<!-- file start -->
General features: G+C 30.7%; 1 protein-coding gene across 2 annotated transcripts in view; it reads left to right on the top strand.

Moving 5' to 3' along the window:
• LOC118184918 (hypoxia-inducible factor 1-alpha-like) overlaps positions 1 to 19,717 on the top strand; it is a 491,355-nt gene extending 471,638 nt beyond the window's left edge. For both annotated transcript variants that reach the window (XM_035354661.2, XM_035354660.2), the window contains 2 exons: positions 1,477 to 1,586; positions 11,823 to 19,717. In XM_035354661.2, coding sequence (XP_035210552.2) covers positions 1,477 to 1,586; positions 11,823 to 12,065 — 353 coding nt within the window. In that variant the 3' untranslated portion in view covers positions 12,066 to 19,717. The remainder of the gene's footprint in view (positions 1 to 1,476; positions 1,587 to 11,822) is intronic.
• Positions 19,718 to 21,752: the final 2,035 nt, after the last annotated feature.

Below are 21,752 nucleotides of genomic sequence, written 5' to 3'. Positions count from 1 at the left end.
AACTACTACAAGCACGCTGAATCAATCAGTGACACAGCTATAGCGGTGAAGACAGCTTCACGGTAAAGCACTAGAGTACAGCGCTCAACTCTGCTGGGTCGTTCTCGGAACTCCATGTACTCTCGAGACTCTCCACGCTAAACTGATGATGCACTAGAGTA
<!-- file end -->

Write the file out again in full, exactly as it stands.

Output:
General features: G+C 30.7%; 1 protein-coding gene across 2 annotated transcripts in view; it reads left to right on the top strand.

Moving 5' to 3' along the window:
• LOC118184918 (hypoxia-inducible factor 1-alpha-like) overlaps positions 1 to 19,717 on the top strand; it is a 491,355-nt gene extending 471,638 nt beyond the window's left edge. For both annotated transcript variants that reach the window (XM_035354661.2, XM_035354660.2), the window contains 2 exons: positions 1,477 to 1,586; positions 11,823 to 19,717. In XM_035354661.2, coding sequence (XP_035210552.2) covers positions 1,477 to 1,586; positions 11,823 to 12,065 — 353 coding nt within the window. In that variant the 3' untranslated portion in view covers positions 12,066 to 19,717. The remainder of the gene's footprint in view (positions 1 to 1,476; positions 1,587 to 11,822) is intronic.
• Positions 19,718 to 21,752: the final 2,035 nt, after the last annotated feature.

Below are 21,752 nucleotides of genomic sequence, written 5' to 3'. Positions count from 1 at the left end.
AACTACTACAAGCACGCTGAATCAATCAGTGACACAGCTATAGCGGTGAAGACAGCTTCACGGTAAAGCACTAGAGTACAGCGCTCAACTCTGCTGGGTCGTTCTCGGAACTCCATGTACTCTCGAGACTCTCCACGCTAAACTGATGATGCACTAGAGTA